Damien Chazelle Tells a Stuntman's Story in Charming 9-Minute Vertical Film for Apple
Damien Chazelle uses cutting-edge tech to celebrate old-school Hollywood in Apple's latest big-budget "Shot on iPhone" campaign—directing a nine-minute, time-traveling tale of a stuntman's journey through film that just happens to be shot vertically.
You'll want to watch the YouTube video below on your mobile device's vertical screen. It features a stunt double—echoes of Tarantino's Once Upon a Time in Hollywood there—whose parachute fails during a leap from the top of a skyscraper.
As his plunges to his near-certain death, our hero shuts his eyes and recalls a life of thrills and spills doing stunts in movies, going all the way back to the silent film era. (He's in great shape for being, what, at least 120 at this point?) He suffers all manner of bumps and bruises on his travels, though the greatest indignity is never being able to get the girl—as the leading man always tags back in for the romance scenes.
Which brings us back to the present, and the ground hurtling upward toward our long-suffering hero at frightening speed ...
It's great fun seeing classic Hollywood genres—from action movies to spy films to Westerns—flipped on their side like this. The shot of the cowboy falling backward is a particularly special moment.
"Part of the fun of this was try to think purely in terms of vertical aspect ratio and what that does," the 35-year-old director—a Best Director Oscar winner for 2016's La La Land—says in the BTS film below. "One of the things that's really fun about playing with vertical aspect ratio is how you can play with what the eye sees when, and the way you can get an audience used to looking up and down rather than left and right."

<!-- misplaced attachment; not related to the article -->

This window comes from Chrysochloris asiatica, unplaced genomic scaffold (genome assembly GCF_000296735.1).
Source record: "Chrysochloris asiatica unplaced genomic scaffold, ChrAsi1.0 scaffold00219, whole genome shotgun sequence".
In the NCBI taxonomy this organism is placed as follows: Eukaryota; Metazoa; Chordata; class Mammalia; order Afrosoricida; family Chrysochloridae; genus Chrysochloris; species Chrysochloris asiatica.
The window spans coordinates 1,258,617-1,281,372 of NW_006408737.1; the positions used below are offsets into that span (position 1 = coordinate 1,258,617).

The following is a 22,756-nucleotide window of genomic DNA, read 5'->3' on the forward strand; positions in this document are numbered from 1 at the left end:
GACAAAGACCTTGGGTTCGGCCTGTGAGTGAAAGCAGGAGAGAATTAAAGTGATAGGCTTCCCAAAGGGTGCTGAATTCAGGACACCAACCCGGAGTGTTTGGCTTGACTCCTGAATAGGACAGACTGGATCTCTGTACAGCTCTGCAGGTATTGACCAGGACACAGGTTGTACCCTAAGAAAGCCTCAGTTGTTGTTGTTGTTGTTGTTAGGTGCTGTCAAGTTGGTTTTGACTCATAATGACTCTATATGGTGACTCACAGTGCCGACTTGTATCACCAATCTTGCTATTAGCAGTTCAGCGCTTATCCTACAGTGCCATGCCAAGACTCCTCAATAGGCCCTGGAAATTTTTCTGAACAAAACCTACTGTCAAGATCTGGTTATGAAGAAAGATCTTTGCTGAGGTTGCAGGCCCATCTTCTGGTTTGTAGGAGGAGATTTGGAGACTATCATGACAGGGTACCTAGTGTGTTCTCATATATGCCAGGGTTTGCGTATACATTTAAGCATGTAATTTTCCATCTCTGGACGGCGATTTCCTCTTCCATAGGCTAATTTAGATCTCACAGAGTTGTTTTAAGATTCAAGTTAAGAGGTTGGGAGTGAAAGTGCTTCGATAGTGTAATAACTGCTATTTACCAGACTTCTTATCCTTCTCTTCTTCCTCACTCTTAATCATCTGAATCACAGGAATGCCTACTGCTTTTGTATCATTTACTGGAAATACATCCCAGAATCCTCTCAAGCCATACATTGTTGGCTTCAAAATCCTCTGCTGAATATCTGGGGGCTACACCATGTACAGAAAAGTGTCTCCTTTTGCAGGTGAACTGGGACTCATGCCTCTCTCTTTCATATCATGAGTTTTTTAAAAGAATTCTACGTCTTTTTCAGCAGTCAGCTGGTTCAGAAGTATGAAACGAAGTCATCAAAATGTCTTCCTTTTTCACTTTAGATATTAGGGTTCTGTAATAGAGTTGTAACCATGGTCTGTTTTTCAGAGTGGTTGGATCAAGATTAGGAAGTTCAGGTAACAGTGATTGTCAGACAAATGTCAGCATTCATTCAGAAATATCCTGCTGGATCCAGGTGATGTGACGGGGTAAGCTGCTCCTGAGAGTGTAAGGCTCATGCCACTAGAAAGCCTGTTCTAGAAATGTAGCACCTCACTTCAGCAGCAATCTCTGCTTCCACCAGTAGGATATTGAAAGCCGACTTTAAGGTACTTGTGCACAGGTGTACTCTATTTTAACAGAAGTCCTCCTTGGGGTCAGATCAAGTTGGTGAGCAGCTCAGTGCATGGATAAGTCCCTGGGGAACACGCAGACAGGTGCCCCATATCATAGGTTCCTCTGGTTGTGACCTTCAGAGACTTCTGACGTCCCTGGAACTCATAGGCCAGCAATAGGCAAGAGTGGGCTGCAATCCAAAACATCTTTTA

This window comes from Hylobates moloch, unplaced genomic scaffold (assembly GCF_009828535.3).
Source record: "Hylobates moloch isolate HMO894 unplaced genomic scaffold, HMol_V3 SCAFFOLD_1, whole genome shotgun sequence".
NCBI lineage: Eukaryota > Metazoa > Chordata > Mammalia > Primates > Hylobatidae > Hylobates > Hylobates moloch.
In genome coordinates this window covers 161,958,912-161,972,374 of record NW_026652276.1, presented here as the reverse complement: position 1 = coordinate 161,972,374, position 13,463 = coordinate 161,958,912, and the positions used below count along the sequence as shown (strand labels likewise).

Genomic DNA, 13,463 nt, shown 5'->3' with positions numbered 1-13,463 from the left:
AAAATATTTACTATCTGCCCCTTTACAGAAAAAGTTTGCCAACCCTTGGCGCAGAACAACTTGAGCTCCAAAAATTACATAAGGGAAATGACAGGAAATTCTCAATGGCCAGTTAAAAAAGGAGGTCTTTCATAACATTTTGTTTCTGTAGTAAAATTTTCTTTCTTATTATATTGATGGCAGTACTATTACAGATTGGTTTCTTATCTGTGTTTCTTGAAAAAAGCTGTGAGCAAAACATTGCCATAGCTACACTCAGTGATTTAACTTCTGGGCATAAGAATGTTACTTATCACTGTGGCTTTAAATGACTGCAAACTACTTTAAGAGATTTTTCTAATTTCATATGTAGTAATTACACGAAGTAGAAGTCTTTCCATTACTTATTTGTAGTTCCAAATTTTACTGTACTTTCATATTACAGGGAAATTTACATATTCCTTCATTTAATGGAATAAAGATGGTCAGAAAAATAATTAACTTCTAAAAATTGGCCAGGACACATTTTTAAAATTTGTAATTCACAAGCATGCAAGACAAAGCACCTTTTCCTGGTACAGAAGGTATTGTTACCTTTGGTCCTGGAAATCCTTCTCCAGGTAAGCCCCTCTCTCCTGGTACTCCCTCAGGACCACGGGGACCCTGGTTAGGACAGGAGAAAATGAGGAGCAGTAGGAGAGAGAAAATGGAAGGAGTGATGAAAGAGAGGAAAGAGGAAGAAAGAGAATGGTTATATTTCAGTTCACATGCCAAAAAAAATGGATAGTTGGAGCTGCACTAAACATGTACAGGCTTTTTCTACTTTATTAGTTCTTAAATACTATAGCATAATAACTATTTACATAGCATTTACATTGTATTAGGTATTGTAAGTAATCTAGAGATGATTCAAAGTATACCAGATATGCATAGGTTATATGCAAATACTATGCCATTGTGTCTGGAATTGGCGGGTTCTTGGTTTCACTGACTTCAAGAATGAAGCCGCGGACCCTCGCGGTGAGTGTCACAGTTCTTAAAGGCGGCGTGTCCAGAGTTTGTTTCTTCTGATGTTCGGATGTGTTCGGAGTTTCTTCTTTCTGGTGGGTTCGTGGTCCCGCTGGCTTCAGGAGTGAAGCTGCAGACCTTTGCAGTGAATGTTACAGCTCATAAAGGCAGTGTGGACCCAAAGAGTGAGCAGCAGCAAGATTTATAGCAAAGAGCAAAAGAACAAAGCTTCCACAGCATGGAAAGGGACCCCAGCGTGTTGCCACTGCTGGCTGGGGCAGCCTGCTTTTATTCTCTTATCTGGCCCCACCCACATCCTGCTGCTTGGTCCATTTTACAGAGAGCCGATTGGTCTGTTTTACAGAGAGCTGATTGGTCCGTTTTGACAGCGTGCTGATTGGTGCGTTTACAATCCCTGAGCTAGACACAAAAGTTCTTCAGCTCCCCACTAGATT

Of course, it took lots of real stunts to tell this story of a stuntman, a lot of which is also captured in the BTS film. And while it's hard to think of vertical cinema really becoming a thing, the broader goal of inspiring amateur filmmakers to craft more thoughtfully inside the vertical frame—and to highlight the iPhone 11 Pro's powerful features for doing so—is a worthy one.
The piece was shot using the Filmic Pro app. Apple notes that additional hardware was used, and it was professionally edited. The original score is by Grammy winner Lorne Balfe. The rest of the credits are at the end of the film itself.